Poll: NC voters confused about marriage amendment - WBTV 3 News, Weather, Sports, and Traffic for Charlotte, NC

Poll: NC voters confused about marriage amendment

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CHARLOTTE, NC (WBTV) - A constitutional amendment seeks to ask voters if they are for or against recognizing that marriage between one man and one woman is the only domestic legal union in the state of North Carolina.

A new survey released by Public Policy Polling shows the majority of pollsters are for the amendment, 58 percent, and 38 percent against.

Similar polls over recent months have produced similar results.

But the survey also found about a third of voters polled actually know what the amendment stands to accomplish.

The survey shows 28 percent of voters polled think the amendment only bans gay marriage but when told it also includes civil unions support drops.

The amendment, notably referred to as "Amendment One," would secure the state's constitutional ban on same sex marriage, but it would also prohibit recognizing domestic partnerships of heterosexual couples. (Even the name is can cause confusion. The ballot reads nothing about Amendment One.)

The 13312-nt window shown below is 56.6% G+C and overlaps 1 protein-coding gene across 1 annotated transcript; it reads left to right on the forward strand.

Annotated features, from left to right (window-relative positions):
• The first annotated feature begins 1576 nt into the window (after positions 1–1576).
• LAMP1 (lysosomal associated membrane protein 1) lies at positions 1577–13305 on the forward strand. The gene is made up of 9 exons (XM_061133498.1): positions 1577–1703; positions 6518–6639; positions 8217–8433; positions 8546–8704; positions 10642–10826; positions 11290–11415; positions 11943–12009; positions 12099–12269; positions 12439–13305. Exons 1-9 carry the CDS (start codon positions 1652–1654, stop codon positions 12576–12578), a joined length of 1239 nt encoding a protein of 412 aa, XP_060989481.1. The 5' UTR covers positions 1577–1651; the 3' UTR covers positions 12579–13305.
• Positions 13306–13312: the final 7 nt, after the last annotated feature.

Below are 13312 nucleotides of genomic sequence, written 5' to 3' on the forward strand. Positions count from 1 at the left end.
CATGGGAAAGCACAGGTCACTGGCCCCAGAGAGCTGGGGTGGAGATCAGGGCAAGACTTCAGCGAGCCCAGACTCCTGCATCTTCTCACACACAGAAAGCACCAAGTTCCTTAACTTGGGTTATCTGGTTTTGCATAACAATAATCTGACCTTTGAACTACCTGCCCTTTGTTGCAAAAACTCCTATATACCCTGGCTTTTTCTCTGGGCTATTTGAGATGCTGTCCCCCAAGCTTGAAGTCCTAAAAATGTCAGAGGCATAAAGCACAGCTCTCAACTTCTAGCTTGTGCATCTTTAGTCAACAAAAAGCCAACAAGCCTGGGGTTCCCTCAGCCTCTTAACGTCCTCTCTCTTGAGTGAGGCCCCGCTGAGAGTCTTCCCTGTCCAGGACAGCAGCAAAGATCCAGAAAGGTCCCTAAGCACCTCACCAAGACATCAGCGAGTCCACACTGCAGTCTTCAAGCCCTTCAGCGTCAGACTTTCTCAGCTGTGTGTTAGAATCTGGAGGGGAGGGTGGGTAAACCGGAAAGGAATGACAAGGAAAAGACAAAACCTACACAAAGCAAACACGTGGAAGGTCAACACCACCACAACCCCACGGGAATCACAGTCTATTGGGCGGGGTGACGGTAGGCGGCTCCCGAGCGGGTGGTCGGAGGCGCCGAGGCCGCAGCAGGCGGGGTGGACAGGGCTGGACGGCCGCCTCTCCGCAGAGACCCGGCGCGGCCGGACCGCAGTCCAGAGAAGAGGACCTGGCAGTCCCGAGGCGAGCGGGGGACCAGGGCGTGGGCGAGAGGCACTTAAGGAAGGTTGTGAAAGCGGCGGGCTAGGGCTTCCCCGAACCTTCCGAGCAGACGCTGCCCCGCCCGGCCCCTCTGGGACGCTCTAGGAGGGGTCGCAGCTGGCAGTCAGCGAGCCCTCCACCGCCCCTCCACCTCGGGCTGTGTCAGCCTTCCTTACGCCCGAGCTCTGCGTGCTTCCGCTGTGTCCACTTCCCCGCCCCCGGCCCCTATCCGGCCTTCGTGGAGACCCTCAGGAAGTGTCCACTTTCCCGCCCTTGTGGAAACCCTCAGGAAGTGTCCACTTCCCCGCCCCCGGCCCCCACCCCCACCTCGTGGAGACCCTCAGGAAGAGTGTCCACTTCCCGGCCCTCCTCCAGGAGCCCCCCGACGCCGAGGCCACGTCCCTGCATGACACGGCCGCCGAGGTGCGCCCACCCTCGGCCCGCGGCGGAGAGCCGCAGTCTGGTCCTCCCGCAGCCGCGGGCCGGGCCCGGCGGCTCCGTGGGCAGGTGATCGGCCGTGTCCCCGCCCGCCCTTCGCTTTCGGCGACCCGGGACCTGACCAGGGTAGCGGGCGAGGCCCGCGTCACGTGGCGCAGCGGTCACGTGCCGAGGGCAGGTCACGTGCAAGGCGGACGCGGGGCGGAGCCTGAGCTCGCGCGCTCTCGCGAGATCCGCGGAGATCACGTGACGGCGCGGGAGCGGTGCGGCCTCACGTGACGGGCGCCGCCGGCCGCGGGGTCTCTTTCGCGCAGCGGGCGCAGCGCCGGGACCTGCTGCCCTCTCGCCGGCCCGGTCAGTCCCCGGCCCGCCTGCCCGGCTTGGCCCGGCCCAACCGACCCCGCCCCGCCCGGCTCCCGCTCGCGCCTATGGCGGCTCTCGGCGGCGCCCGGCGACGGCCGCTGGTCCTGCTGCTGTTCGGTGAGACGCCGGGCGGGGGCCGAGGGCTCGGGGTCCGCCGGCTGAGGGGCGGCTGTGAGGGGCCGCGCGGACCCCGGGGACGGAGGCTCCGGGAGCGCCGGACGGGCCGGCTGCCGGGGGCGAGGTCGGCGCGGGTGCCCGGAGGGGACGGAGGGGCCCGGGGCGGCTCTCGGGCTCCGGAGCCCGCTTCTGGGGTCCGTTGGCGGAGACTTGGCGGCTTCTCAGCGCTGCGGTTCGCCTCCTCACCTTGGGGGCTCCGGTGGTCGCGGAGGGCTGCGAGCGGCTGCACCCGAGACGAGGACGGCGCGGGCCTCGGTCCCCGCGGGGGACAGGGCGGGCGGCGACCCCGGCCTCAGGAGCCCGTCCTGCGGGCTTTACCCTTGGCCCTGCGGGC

"Why are we putting discrimination into our constitution?" Kelly Berry with the organization Protect All NC Families asked.

Berry worries about unintended consequences that will affect more than 200,000 couples in domestic partnerships - a majority opposite sex couples. She say the amendment could strip health benefits or legal protections from unmarried same sex and heterosexual couples.

"In a way you could say it's good people are confused right now because there is plenty of time for people to get information and make up their mind," David Hains with Catholic Voice NC said.

Hains is a supporter of the constitutional amendment and disagrees that the passage of the amendment would affect existing laws in place for unmarried heterosexual couples.

A majority, 51 percent, of voters polled supports some kind of right for same sex couples.

The survey polled 1,191 likely primary voters in an automated phone poll between March 23 and March 25.

Voters have about 6 weeks between now and election day for people to make up their minds.

During that time, Berry says her group will be out in the public voicing concern about the amendment. Hains' group is crafting messages defending the church's view between now and May 8.

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